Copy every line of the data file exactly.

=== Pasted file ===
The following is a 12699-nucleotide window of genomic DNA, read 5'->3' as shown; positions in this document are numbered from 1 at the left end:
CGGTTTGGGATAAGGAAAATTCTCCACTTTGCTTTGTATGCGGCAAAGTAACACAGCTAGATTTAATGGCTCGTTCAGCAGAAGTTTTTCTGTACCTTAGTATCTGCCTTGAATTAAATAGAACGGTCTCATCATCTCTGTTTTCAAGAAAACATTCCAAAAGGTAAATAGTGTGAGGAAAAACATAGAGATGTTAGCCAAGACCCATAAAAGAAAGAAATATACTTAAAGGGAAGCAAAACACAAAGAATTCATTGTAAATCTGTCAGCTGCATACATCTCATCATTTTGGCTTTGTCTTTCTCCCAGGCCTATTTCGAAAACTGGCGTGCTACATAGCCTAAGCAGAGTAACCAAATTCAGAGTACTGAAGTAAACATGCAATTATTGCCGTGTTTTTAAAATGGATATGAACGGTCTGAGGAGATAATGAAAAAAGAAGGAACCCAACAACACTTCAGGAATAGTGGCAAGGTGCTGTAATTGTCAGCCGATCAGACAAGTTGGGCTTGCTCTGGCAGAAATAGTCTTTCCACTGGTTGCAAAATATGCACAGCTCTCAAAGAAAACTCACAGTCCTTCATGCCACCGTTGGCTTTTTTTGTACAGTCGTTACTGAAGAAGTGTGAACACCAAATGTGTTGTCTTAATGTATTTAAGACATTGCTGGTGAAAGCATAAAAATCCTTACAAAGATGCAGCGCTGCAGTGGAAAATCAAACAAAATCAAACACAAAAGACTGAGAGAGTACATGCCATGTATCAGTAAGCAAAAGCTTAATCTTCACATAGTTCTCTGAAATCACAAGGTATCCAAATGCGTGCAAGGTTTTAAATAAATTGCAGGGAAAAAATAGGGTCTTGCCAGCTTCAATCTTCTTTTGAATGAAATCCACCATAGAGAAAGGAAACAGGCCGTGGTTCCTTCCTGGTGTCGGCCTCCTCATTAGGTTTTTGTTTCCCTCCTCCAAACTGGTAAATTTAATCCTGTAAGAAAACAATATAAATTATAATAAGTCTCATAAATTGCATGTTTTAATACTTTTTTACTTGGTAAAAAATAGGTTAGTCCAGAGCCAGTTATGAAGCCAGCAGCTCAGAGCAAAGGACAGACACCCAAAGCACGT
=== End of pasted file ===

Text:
The following is a 12699-nucleotide window of genomic DNA, read 5'->3' as shown; positions in this document are numbered from 1 at the left end:
CGGTTTGGGATAAGGAAAATTCTCCACTTTGCTTTGTATGCGGCAAAGTAACACAGCTAGATTTAATGGCTCGTTCAGCAGAAGTTTTTCTGTACCTTAGTATCTGCCTTGAATTAAATAGAACGGTCTCATCATCTCTGTTTTCAAGAAAACATTCCAAAAGGTAAATAGTGTGAGGAAAAACATAGAGATGTTAGCCAAGACCCATAAAAGAAAGAAATATACTTAAAGGGAAGCAAAACACAAAGAATTCATTGTAAATCTGTCAGCTGCATACATCTCATCATTTTGGCTTTGTCTTTCTCCCAGGCCTATTTCGAAAACTGGCGTGCTACATAGCCTAAGCAGAGTAACCAAATTCAGAGTACTGAAGTAAACATGCAATTATTGCCGTGTTTTTAAAATGGATATGAACGGTCTGAGGAGATAATGAAAAAAGAAGGAACCCAACAACACTTCAGGAATAGTGGCAAGGTGCTGTAATTGTCAGCCGATCAGACAAGTTGGGCTTGCTCTGGCAGAAATAGTCTTTCCACTGGTTGCAAAATATGCACAGCTCTCAAAGAAAACTCACAGTCCTTCATGCCACCGTTGGCTTTTTTTGTACAGTCGTTACTGAAGAAGTGTGAACACCAAATGTGTTGTCTTAATGTATTTAAGACATTGCTGGTGAAAGCATAAAAATCCTTACAAAGATGCAGCGCTGCAGTGGAAAATCAAACAAAATCAAACACAAAAGACTGAGAGAGTACATGCCATGTATCAGTAAGCAAAAGCTTAATCTTCACATAGTTCTCTGAAATCACAAGGTATCCAAATGCGTGCAAGGTTTTAAATAAATTGCAGGGAAAAAATAGGGTCTTGCCAGCTTCAATCTTCTTTTGAATGAAATCCACCATAGAGAAAGGAAACAGGCCGTGGTTCCTTCCTGGTGTCGGCCTCCTCATTAGGTTTTTGTTTCCCTCCTCCAAACTGGTAAATTTAATCCTGTAAGAAAACAATATAAATTATAATAAGTCTCATAAATTGCATGTTTTAATACTTTTTTACTTGGTAAAAAATAGGTTAGTCCAGAGCCAGTTATGAAGCCAGCAGCTCAGAGCAAAGGACAGACACCCAAAGCACGT